Sony's top‑of‑the‑range dynamic in-ear monitors have a kind voice, with all the volume and extension you'll need for stage use and on‑the‑move mixing.
Sony's latest high‑end IEMs (in‑ear monitors) use a single dynamic driver to produce all frequencies, in contrast to the majority of rival systems, which use multiple 'balanced armature' (BA) drivers. These incorporate much smaller diaphragms that are moved indirectly, and crossovers are used between the drivers in order to achieve a faithful result. As with any type of transducer, there aren't strict 'rules' as to what each type of driver sounds like, but there are some generalisations that hold up to criticism. So far, I've not heard a multi‑BA device that matches a good dynamic for low‑ or high‑frequency extension, for example, while high‑end BA designs tend to lean toward detailed mid‑range with less impactful bass.
In order to house the large dynamic drivers, the MDR7550s have a very odd design, with side‑firing drivers channelling sound through a small tube into the ear canal. Three pairs of hybrid silicone and rubber tips are provided, but I found the medium tips too small and the large ones too large for a good seal, so using some of the foam tips I had helped a great deal. Getting a good seal is absolutely vital, as bass response and stereo field alter depending on the depth of insertion. The over‑ear cables are made of a strangely named material called Teknorote, that holds its shape well and keep the MDR7550s nicely in place. They are also replaceable, which is great given the significant investment these IEMs represent.
The MDR7550 have a very natural balance, with the large, smooth tone of a dynamic IEM but a voicing that reminds me of high‑end, multi‑driver balanced armature setups. Low extension underpins the sound rather than stepping all over it, with sub-bass presented subtly, and while the extreme highs roll off softly, they do roll off. The overall tone reminds me a little of the venerable Sennheiser HD650s, albeit with a little bit of a closed‑back style mid‑bass hump. To my ears, flattening the frequency response completely required a little shelf lift at the extreme bottom and top end, and a tiny cut around 400Hz.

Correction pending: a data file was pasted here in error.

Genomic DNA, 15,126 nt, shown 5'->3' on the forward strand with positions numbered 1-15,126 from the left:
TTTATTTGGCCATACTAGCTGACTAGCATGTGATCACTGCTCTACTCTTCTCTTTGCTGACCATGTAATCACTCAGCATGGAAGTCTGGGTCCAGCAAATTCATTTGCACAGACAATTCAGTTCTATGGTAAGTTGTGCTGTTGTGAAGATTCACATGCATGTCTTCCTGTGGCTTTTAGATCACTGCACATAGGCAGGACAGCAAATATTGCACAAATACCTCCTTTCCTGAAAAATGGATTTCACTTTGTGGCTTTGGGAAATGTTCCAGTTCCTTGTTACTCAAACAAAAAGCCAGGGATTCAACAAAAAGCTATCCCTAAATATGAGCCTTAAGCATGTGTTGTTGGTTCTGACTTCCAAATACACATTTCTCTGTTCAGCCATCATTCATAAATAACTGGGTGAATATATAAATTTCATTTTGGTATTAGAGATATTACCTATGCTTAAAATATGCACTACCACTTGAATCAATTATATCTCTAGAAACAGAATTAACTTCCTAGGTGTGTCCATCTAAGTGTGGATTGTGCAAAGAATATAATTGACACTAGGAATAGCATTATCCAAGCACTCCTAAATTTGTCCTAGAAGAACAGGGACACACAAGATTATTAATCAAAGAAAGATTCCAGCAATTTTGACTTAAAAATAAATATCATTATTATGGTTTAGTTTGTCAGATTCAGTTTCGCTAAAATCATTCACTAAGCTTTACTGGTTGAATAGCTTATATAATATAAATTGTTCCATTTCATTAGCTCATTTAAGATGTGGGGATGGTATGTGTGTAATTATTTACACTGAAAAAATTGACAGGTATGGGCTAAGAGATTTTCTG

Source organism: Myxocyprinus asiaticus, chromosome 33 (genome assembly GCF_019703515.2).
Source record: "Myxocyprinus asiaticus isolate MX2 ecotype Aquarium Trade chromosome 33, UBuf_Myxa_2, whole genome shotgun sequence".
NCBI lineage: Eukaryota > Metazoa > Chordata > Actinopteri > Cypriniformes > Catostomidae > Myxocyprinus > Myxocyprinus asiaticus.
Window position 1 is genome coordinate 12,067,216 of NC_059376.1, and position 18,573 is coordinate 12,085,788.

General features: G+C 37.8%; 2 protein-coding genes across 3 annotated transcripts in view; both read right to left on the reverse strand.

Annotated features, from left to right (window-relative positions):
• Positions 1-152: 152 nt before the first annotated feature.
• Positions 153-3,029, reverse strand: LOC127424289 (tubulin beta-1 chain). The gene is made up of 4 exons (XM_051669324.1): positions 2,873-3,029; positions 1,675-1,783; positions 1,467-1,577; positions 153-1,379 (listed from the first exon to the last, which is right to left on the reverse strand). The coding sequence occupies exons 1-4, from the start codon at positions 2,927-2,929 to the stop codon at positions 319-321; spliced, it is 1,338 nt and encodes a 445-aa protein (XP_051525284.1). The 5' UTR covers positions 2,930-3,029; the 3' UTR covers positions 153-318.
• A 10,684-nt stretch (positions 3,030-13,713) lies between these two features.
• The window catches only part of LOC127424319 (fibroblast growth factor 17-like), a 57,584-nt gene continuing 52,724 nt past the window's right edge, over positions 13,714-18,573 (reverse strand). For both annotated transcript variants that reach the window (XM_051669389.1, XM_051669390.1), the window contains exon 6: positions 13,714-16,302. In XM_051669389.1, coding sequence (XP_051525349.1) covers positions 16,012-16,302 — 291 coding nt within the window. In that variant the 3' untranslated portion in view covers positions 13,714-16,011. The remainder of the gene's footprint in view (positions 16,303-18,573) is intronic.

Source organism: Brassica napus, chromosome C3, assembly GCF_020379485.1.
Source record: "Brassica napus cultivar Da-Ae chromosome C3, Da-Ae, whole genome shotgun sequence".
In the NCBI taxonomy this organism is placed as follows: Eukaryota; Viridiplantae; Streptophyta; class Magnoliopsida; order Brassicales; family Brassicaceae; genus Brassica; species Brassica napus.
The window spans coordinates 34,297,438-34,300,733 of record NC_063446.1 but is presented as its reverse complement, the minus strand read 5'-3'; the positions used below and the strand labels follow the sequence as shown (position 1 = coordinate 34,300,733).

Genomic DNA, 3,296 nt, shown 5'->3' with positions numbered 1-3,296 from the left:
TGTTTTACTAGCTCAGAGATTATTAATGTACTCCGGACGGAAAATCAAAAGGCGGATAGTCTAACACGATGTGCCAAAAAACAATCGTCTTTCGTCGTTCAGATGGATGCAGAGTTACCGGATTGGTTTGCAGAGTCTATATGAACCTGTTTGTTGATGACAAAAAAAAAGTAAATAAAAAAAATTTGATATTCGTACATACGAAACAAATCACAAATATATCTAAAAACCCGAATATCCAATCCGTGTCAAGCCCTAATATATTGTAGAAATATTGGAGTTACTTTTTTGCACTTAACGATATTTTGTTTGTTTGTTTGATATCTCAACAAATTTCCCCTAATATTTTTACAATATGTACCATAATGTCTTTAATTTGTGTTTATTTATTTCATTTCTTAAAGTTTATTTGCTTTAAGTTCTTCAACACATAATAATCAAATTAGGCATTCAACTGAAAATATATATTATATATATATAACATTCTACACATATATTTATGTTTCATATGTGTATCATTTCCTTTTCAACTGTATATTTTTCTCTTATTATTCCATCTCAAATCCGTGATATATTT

Mid‑range detail is presented nicely, and mid‑range transients (like snares) seem to be particularly well described by the 7550s, while tambourines, cymbals and other high‑frequency transients are a little masked. The sound is still pretty complete and warm, though, and I found them great for casual and critical listening, as well as ideal for on‑stage use.
If you're checking for subtle sibilance or the exact placement of high-frequency transients then another model may suit, since they do smooth out this region a little. This relatively soft voicing is welcome for live use, though, where the sharp edge of an SM58 vocal or clattering hi‑hats will drive you to tinnitus with many models. When I tried using them as live stage monitors, I found that after‑market foam tips were a necessity in order for me to achieve enough isolation from surrounding noise.
I found the MDR7550s to be a pretty individual design: a large‑driver dynamic model with balanced extension, a soft and slightly muted voice and a wonderfully revealing mid‑range. To me they sound very similar to a warmer Shure SE535, but a little less stark and scientific, with a little more extension.
They are of the kind of quality that reveals subtle sonic features such as the differences between DACs or MP3 codecs very nicely, but they never sound sterile. Their warm voicing won't suit all listeners, but fans of the HD650s and less forward-sounding studio monitors will find them accurate and to their tastes for both live monitoring and on‑the‑move studio work. They've quickly become some of my favourite IEMs, proving that dynamic driver designs still have a place in the world of high‑end in‑ear monitoring. .
High‑end universal (as opposed to custom moulded) IEMs include Shure's SE535, using multiple balanced armature drivers, alongside Earsonics SM3 V2. If you're looking for a dynamic driver alternative, Monster's Turbine Pro Copper costs a little less on average, while JVCs HA FX700 are held in equally high regard.
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